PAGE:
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Oman reports first Mers death

Saudi Arabia announces new death, bringing its toll to 53

Gulf News

Muscat: The first known case of Mers coronavirus in Oman succumbed to the deadly virus on Sunday morning after battling the illness for 12 days.

The 68-year-old Omani from the country’s northwest region was first diagnosed with Mers on September 29 at the Adam health centre, about 200km northwest of Muscat, but he was moved to the Nizwa Hospital as he had a persistent fever, where he tested positive for the virus.

According to a press release issued by the Ministry of Health, the patient was suffering from multiple chronic diseases, including diabetes, high blood pressure and heart disease.

“He was under the best medical care but his condition kept deteriorating and on Saturday morning he breathed his last due to lung failure,” a spokesman for the ministry said.

During a recent interaction with media Dr Ahmad Bin Mohammad Al Saeedi, Oman’s Minister of Health, had said: “We have examined 129 cases over the last year and all tested negative for this virus. We have a strong surveillance system which has also been appreciated by the WHO.”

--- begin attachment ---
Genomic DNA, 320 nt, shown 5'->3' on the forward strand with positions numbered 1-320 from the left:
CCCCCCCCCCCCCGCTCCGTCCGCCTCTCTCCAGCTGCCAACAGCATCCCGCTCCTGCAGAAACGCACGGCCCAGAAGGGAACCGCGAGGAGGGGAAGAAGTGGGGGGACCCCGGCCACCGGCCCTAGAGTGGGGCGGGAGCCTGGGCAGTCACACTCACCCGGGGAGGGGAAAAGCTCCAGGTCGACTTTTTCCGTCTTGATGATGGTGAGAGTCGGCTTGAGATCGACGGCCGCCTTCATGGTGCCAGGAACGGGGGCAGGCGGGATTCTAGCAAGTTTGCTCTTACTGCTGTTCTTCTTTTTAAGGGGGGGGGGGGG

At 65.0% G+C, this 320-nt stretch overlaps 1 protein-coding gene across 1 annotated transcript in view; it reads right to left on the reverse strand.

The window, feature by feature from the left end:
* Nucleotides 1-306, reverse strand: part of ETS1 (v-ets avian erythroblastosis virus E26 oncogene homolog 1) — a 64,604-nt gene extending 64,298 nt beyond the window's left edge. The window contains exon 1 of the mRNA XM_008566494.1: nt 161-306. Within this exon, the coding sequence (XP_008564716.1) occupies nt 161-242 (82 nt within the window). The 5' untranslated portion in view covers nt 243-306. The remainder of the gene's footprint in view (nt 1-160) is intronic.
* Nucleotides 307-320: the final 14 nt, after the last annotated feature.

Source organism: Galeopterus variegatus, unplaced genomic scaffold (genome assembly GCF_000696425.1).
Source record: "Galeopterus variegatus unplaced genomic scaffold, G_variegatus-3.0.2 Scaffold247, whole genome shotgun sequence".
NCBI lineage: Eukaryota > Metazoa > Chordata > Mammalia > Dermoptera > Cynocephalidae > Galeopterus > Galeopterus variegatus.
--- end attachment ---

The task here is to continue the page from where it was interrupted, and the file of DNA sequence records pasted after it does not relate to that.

Symptoms of Mers infection include renal failure and severe acute pneumonia, which often result in a fatal outcome. The first patient had a “seven-day history of fever, cough, expectoration and shortness of breath”. Mers has an estimated incubation period of 12 days.

Meanwhile, Saudi health authorities announced on Sunday a new death caused by Mers, bringing to 53 the number of fatalities in the kingdom from the coronavirus.

The health ministry gave no details on the latest death in the country most affected by the disease that first appeared in the Gulf state in September 2012.

The virus has so far cost 64 lives worldwide, according to a November 4 update by the World Health Organisation (WHO).

Experts are struggling to understand Mers, for which there is no vaccine.

It is considered a deadlier but less-transmissible cousin of the Sars virus that erupted in Asia in 2003 and infected 8,273 people, nine per cent of whom died.

Like Sars, Mers appears to cause a lung infection, with patients suffering from a temperature, cough and breathing difficulty.

But it differs in that it also causes rapid kidney failure and the extremely high death rate has caused serious concern.

In August, researchers pointed to Arabian camels as possible hosts of the virus.

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